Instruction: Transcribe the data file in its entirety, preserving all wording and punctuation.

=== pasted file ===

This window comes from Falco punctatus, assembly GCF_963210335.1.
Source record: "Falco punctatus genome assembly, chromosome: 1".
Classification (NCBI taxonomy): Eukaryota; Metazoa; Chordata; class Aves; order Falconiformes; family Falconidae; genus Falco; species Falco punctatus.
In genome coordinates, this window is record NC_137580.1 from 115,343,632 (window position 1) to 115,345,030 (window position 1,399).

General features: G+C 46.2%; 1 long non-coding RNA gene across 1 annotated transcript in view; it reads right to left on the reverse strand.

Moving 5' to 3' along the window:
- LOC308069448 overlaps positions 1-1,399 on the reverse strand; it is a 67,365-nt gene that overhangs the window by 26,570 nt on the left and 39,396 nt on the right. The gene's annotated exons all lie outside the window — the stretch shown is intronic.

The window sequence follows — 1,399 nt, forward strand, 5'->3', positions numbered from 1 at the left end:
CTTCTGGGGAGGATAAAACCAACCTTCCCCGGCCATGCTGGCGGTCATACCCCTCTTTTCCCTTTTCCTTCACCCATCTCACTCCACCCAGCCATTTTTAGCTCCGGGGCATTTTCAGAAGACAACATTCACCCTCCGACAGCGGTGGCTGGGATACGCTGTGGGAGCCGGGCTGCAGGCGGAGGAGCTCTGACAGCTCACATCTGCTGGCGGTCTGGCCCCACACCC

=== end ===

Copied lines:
This window comes from Falco punctatus, assembly GCF_963210335.1.
Source record: "Falco punctatus genome assembly, chromosome: 1".
Classification (NCBI taxonomy): Eukaryota; Metazoa; Chordata; class Aves; order Falconiformes; family Falconidae; genus Falco; species Falco punctatus.
In genome coordinates, this window is record NC_137580.1 from 115,343,632 (window position 1) to 115,345,030 (window position 1,399).

General features: G+C 46.2%; 1 long non-coding RNA gene across 1 annotated transcript in view; it reads right to left on the reverse strand.

Moving 5' to 3' along the window:
- LOC308069448 overlaps positions 1-1,399 on the reverse strand; it is a 67,365-nt gene that overhangs the window by 26,570 nt on the left and 39,396 nt on the right. The gene's annotated exons all lie outside the window — the stretch shown is intronic.

The window sequence follows — 1,399 nt, forward strand, 5'->3', positions numbered from 1 at the left end:
CTTCTGGGGAGGATAAAACCAACCTTCCCCGGCCATGCTGGCGGTCATACCCCTCTTTTCCCTTTTCCTTCACCCATCTCACTCCACCCAGCCATTTTTAGCTCCGGGGCATTTTCAGAAGACAACATTCACCCTCCGACAGCGGTGGCTGGGATACGCTGTGGGAGCCGGGCTGCAGGCGGAGGAGCTCTGACAGCTCACATCTGCTGGCGGTCTGGCCCCACACCC